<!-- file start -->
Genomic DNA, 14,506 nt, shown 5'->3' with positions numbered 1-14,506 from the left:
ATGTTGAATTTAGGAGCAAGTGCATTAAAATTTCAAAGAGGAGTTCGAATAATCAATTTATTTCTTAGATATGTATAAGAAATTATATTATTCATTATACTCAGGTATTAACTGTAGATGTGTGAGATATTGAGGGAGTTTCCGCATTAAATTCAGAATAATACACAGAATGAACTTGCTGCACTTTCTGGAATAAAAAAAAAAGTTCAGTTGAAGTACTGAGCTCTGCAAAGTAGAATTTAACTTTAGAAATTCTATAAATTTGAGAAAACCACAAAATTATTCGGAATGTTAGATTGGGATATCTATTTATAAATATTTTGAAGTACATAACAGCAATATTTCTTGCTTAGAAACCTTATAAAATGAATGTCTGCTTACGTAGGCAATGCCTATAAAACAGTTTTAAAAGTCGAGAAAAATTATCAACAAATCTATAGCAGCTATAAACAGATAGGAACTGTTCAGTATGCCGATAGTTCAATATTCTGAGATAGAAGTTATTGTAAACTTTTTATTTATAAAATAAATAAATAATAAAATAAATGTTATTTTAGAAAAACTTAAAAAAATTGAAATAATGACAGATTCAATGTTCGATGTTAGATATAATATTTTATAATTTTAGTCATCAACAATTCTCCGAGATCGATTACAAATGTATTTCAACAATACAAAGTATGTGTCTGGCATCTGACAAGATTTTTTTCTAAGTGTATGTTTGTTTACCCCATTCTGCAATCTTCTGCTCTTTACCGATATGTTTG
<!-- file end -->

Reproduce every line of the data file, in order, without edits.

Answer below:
Genomic DNA, 14,506 nt, shown 5'->3' with positions numbered 1-14,506 from the left:
ATGTTGAATTTAGGAGCAAGTGCATTAAAATTTCAAAGAGGAGTTCGAATAATCAATTTATTTCTTAGATATGTATAAGAAATTATATTATTCATTATACTCAGGTATTAACTGTAGATGTGTGAGATATTGAGGGAGTTTCCGCATTAAATTCAGAATAATACACAGAATGAACTTGCTGCACTTTCTGGAATAAAAAAAAAAGTTCAGTTGAAGTACTGAGCTCTGCAAAGTAGAATTTAACTTTAGAAATTCTATAAATTTGAGAAAACCACAAAATTATTCGGAATGTTAGATTGGGATATCTATTTATAAATATTTTGAAGTACATAACAGCAATATTTCTTGCTTAGAAACCTTATAAAATGAATGTCTGCTTACGTAGGCAATGCCTATAAAACAGTTTTAAAAGTCGAGAAAAATTATCAACAAATCTATAGCAGCTATAAACAGATAGGAACTGTTCAGTATGCCGATAGTTCAATATTCTGAGATAGAAGTTATTGTAAACTTTTTATTTATAAAATAAATAAATAATAAAATAAATGTTATTTTAGAAAAACTTAAAAAAATTGAAATAATGACAGATTCAATGTTCGATGTTAGATATAATATTTTATAATTTTAGTCATCAACAATTCTCCGAGATCGATTACAAATGTATTTCAACAATACAAAGTATGTGTCTGGCATCTGACAAGATTTTTTTCTAAGTGTATGTTTGTTTACCCCATTCTGCAATCTTCTGCTCTTTACCGATATGTTTG